If great difficulties arise in finding good openings for our boys, they leave England and seek their fortunes abroad, but only here and there has a girl the health, pluck, and enterprise to do this. A woman is more home-loving, more attached to her friends, less hardy and enduring than her contemporary of the opposite sex. Which of us sighs to join an expedition to the North Pole, or to cut our way through the impenetrable forests of the Dark Continent? It is no doubt a wise dispensation that, as a rule, we prefer a settled unadventurous way of life. Too much expenditure of vitality in physical strain and hardship might have a very undesirable effect on the future of this race. Be this as it may, it remains a fact that a girl cannot, and will not emigrate as readily as a boy, that marriage is often only a possibility, and that if she is to be useful and happy she must some day specialize and take up a worthy life-work. What now is the first requisite in a girl, whatever her destiny? All sensible people will agree, I think, in saying Health and Strength. Is she to enter any department of labour, teaching, nursing, doctoring, business, art handicraft? Immediately she finds herself faced in almost every case with unflinching competition! The young woman of greatest strength and endurance, most perfectly trained, and of best natural faculty, may count upon success, but whatever her attainments and whatever her talent, an insufficient supply of health and fortitude places her at once at a disadvantage. Liability to break down is a fatal barrier to success in almost every one of the many occupations lately opened up to women. And for marriage, all admit that the best hope of healthy, capable children lies in the parents' soundness. The demands upon the mother's physique are very severe; not only the bringing forth of children, but their bringing up taxes the conscientious, loving woman heavily. What self-control, what inward struggle must a mother practise who desires to set an example of forbearance and patience, when her whole system is unhinged and exhausted by weeks of sleepless nights! How hard to bear the prattle and noise, to say nothing of the wilfulness and violence of her children after many days of anxious nursing of a stricken child! And there is another difficulty she has to face also, little commented upon, but painfully real, which necessitates in her the development of almost Herculean strength. This difficulty is the ignorance and inexperience of many men in all matters relating to a woman's health. Do we blame them for it? Certainly not. How can a man, sent early to a public school, then to the University, and compelled afterwards for some years to live in lodgings, how can he know anything of women? By what miracle of natural moral beauty can imagination, sympathy, insight and tenderness unfold under such conditions? At school he has to stand up for himself, fag or be fagged; later on, alone in his snug rooms, he is condemned to consider himself first, and himself only. So habits of selfishness arise, and become inveterate. The bachelor of ten or fifteen years has been forced to take the easiest chair in the best warmth and light, the daintiest morsel, and all the luxury and comfort he can extract from his small surroundings. How can he change at once the use and wont of so long a time? Almost as easily could a leopard change his spots.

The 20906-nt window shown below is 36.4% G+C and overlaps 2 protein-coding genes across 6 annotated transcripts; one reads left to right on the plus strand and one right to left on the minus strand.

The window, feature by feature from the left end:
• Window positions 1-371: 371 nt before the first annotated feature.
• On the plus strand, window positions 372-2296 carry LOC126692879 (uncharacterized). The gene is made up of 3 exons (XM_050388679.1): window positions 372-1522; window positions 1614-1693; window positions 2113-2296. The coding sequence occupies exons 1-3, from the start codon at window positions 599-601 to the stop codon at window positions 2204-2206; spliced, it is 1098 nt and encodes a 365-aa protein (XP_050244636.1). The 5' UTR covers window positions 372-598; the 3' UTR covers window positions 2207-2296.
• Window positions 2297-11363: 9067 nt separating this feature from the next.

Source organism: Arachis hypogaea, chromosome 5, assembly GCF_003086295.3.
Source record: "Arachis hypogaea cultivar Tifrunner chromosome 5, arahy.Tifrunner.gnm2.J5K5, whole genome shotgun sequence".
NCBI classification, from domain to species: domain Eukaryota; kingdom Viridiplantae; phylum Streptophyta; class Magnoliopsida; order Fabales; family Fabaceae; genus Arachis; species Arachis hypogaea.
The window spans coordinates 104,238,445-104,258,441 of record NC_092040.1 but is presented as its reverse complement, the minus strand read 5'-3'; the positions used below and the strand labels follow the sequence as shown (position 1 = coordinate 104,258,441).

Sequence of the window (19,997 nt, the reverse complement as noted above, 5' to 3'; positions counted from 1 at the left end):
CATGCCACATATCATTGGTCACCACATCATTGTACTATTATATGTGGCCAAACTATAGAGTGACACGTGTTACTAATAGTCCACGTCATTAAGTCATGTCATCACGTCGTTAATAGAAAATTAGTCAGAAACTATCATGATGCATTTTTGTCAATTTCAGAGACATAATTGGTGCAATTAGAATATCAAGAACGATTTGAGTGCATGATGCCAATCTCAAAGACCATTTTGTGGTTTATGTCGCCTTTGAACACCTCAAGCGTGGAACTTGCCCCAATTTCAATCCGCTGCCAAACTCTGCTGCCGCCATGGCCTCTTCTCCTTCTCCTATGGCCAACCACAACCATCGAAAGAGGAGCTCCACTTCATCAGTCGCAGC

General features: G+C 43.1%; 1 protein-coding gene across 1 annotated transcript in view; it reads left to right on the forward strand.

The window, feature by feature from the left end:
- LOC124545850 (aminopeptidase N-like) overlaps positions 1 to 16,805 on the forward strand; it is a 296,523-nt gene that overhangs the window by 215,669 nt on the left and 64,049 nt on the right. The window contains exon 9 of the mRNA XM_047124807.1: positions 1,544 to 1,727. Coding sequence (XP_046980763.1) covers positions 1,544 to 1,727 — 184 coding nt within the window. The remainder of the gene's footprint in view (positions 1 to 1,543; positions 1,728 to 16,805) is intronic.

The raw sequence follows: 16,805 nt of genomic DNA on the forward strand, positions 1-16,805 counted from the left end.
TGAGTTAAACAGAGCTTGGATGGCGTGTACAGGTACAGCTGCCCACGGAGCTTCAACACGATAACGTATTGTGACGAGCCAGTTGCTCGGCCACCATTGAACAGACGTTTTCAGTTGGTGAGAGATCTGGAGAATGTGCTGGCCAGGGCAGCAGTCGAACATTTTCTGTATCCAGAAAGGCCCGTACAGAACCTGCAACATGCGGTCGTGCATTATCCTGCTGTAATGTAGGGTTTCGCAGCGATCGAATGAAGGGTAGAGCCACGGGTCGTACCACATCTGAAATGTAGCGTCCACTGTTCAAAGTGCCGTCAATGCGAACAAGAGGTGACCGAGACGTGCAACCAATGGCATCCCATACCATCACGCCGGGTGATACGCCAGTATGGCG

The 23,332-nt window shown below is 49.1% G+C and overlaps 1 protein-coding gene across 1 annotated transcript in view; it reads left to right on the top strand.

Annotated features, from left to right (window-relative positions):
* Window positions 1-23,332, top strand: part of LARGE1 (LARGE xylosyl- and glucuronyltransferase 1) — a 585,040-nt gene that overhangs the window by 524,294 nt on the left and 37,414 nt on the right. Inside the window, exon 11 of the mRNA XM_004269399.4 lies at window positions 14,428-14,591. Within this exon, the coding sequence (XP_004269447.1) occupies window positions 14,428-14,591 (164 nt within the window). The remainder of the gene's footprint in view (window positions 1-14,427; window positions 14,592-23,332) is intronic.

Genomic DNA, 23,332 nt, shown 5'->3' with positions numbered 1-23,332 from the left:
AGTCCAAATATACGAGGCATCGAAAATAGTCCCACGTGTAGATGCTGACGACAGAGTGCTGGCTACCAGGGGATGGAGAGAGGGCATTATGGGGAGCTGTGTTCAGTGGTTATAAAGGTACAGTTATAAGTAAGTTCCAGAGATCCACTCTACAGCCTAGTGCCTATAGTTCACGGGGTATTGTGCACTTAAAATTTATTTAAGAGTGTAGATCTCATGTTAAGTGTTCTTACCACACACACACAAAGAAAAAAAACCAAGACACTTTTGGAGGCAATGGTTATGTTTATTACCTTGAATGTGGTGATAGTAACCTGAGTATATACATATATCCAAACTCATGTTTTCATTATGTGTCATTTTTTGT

Love is blind they say. Yes, indeed; see how blindly that adoring young husband offers his wife presents of jewels and flowers instead of cups of beef tea! Hear him propose a trip to Scotland instead of quiet breakfasts in bed for a few days! Look how he torments himself with a suspicion that his darling regrets her marriage when he sees traces of tears, mere physical relief of an overwrought young mother. Selfish is he? Oh, no, he would empty his purse at her feet, and yet the doctor has had to remind him twice that he must not take his wife for such long country walks. "Reggie will never learn," said a young wife to me a few years ago, "till we have suffered some disaster." What disaster? The loss of a child, perhaps the break down of the mother. And all this not from want of love, but of knowledge; not from absence of admiration and caresses, but of imagination, sympathy and experience, and this it often is that eats away the romance of love's young dream, and brings the dreaded mother-in-law to expand the rift within the lute. Yes, our girls need be strong when they leave the watchful care of a loving mother and place their lives in the tender mercies of an athletic young Anglo-Saxon full of strong activities, ignorant of weakness and ill-health, and gradually coming to a conclusion which he himself hastens on, that women are poor rickety creatures, and that there's something "rotten" in the state of things. And something is wrong undoubtedly, not only in the training of our sons, but in the actual condition of our girls, who inherit the unhealthy existences of their predecessors, due to false notions of what is beautiful and becoming in their sex, some of which prevail even to this day. Only look at our fashion plates, only hear the talk of women "in society!" There is enough folly in these matters to make a girl who places her faith in them an invalid for life, a victim to pernicious customs that no efforts of the sensible, no admonitions of the wisest have succeeded yet in modifying except to a very small extent. We who bring up girls have not only to struggle for their health against insensate fashions, against the exorbitant demands of school life upon their immature vigour and faculty, we have to undo the work of the past and restore to soundness the great-grand-daughters and great-great-grand-daughters of women, in whom weakness and delicacy were considered charms, in whom it was thought appropriate to faint and shriek, and who would shudder with horror, if returning from the spirit-world, they could see their hardier descendants climbing, Alpen-stock in hand, the snowy peaks of the Swiss mountains or "swarming" up ropes in gymnasia. And taking a larger view of our influence in these matters, we have to teach our girls what is often overlooked and what is becoming of vital importance for us all to understand:--viz., that in certain enervating misgrowths of a too material progress, lurk hidden the seeds of physical decay--in the luxurious carriage and pair, in the crowded ball-room and theatre, in the tempting tables of the wealthy, in the partial sacrifice of daylight to sleep, and night to occupation or pleasure, in the mercenary, loveless marriage, above all in the absence of any necessity for work, in the luxuries as well as in the vices of civilization lie unsuspected or unheeded the germs of racial degeneracy. Compare our upper class women with the peasant's wife; what risk and suffering attend motherhood, how few are capable of nourishing their infants naturally, how many are childless! While our humble sister, in spite of poverty and toil, resumes her usual way of living at the end of ten or twelve days after child-birth, supports her baby long herself and is rarely without children.